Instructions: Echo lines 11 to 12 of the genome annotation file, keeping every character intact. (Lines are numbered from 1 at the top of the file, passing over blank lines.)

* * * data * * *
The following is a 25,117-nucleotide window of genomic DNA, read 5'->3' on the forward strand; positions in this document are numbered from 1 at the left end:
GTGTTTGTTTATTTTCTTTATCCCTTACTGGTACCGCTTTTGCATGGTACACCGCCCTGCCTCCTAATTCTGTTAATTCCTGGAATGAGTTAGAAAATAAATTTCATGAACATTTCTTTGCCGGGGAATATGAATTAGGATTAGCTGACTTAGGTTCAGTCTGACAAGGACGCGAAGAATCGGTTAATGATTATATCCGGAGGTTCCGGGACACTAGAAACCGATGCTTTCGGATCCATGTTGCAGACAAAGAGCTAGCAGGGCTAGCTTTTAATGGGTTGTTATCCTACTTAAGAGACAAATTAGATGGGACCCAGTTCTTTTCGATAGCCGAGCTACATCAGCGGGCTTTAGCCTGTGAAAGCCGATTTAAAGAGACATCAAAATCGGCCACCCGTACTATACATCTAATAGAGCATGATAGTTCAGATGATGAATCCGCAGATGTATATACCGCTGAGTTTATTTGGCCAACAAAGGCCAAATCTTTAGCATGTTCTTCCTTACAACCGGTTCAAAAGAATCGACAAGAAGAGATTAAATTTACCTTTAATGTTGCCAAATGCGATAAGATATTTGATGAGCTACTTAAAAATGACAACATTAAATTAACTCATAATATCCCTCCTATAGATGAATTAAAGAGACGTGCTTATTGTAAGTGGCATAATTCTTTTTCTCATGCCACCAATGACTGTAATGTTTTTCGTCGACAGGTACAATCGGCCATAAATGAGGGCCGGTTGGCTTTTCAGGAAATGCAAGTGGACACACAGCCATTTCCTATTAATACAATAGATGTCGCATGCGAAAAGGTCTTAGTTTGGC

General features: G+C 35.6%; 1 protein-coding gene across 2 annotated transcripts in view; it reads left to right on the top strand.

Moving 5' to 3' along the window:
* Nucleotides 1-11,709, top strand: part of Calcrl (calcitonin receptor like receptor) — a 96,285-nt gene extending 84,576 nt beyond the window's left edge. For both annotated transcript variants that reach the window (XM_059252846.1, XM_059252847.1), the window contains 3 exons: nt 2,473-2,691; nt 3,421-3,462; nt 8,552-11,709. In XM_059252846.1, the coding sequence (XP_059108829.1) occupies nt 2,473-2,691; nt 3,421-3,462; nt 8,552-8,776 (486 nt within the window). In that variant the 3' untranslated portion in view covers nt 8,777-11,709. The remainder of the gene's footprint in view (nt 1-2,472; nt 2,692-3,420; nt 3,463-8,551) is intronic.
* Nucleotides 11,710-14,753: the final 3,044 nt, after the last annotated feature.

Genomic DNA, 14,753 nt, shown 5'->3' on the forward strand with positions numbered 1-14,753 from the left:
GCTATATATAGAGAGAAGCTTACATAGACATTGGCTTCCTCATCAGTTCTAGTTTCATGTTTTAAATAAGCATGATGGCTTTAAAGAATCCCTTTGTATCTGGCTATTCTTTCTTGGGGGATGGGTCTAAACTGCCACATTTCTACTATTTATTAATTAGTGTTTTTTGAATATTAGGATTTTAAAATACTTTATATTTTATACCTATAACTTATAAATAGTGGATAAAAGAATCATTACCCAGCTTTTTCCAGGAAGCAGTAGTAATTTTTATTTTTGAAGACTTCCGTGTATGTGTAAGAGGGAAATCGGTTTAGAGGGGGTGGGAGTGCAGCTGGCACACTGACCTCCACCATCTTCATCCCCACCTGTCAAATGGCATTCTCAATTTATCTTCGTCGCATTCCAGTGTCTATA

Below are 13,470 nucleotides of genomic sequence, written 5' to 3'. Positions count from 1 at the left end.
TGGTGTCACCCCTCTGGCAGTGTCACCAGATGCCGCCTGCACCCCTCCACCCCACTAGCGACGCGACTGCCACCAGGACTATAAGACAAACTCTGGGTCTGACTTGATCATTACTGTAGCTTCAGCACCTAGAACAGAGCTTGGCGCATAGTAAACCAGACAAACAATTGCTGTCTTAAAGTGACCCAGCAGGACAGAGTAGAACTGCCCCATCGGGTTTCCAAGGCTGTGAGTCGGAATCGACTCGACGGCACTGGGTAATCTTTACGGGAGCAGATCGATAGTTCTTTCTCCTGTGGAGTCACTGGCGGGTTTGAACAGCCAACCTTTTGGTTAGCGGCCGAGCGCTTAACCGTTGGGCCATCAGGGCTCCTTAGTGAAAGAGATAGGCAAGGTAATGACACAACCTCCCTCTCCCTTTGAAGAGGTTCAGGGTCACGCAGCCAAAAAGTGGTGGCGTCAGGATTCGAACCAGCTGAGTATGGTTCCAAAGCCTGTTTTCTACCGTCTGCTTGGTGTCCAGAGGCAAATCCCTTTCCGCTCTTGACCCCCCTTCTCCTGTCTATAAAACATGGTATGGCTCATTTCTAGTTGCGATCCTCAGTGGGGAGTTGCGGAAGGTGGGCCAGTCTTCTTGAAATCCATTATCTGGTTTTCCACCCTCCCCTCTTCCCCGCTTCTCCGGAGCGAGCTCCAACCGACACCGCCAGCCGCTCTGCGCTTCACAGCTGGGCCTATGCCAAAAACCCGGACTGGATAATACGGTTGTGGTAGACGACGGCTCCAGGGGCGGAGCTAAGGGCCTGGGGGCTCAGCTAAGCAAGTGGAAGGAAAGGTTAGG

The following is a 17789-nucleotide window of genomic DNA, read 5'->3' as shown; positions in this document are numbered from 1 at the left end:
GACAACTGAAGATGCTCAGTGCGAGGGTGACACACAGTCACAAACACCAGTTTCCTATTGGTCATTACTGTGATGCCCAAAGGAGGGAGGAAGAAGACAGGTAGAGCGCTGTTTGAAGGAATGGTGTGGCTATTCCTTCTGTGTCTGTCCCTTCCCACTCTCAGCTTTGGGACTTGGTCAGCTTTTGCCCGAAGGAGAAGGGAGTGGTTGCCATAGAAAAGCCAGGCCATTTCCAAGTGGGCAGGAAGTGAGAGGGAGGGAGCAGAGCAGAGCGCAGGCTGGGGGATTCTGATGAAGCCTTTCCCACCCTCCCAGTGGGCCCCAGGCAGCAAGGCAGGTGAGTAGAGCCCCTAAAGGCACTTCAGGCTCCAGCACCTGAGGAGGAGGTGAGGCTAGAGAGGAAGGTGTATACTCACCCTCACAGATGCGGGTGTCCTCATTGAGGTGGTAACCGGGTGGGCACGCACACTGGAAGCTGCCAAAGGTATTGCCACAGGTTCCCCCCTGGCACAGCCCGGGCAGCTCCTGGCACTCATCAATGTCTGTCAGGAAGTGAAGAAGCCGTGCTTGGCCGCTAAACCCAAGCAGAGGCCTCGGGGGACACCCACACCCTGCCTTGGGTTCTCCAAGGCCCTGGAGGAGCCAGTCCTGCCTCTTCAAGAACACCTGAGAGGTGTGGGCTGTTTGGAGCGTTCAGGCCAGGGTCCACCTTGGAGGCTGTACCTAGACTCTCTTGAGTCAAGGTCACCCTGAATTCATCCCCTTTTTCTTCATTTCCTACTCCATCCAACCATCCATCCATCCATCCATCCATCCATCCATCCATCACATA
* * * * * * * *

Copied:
The following is a 17789-nucleotide window of genomic DNA, read 5'->3' as shown; positions in this document are numbered from 1 at the left end:
GACAACTGAAGATGCTCAGTGCGAGGGTGACACACAGTCACAAACACCAGTTTCCTATTGGTCATTACTGTGATGCCCAAAGGAGGGAGGAAGAAGACAGGTAGAGCGCTGTTTGAAGGAATGGTGTGGCTATTCCTTCTGTGTCTGTCCCTTCCCACTCTCAGCTTTGGGACTTGGTCAGCTTTTGCCCGAAGGAGAAGGGAGTGGTTGCCATAGAAAAGCCAGGCCATTTCCAAGTGGGCAGGAAGTGAGAGGGAGGGAGCAGAGCAGAGCGCAGGCTGGGGGATTCTGATGAAGCCTTTCCCACCCTCCCAGTGGGCCCCAGGCAGCAAGGCAGGTGAGTAGAGCCCCTAAAGGCACTTCAGGCTCCAGCACCTGAGGAGGAGGTGAGGCTAGAGAGGAAGGTGTATACTCACCCTCACAGATGCGGGTGTCCTCATTGAGGTGGTAACCGGGTGGGCACGCACACTGGAAGCTGCCAAAGGTATTGCCACAGGTTCCCCCCTGGCACAGCCCGGGCAGCTCCTGGCACTCATCAATGTCTGTCAGGAAGTGAAGAAGCCGTGCTTGGCCGCTAAACCCAAGCAGAGGCCTCGGGGGACACCCACACCCTGCCTTGGGTTCTCCAAGGCCCTGGAGGAGCCAGTCCTGCCTCTTCAAGAACACCTGAGAGGTGTGGGCTGTTTGGAGCGTTCAGGCCAGGGTCCACCTTGGAGGCTGTACCTAGACTCTCTTGAGTCAAGGTCACCCTGAATTCATCCCCTTTTTCTTCATTTCCTACTCCATCCAACCATCCATCCATCCATCCATCCATCCATCCATCCATCACATA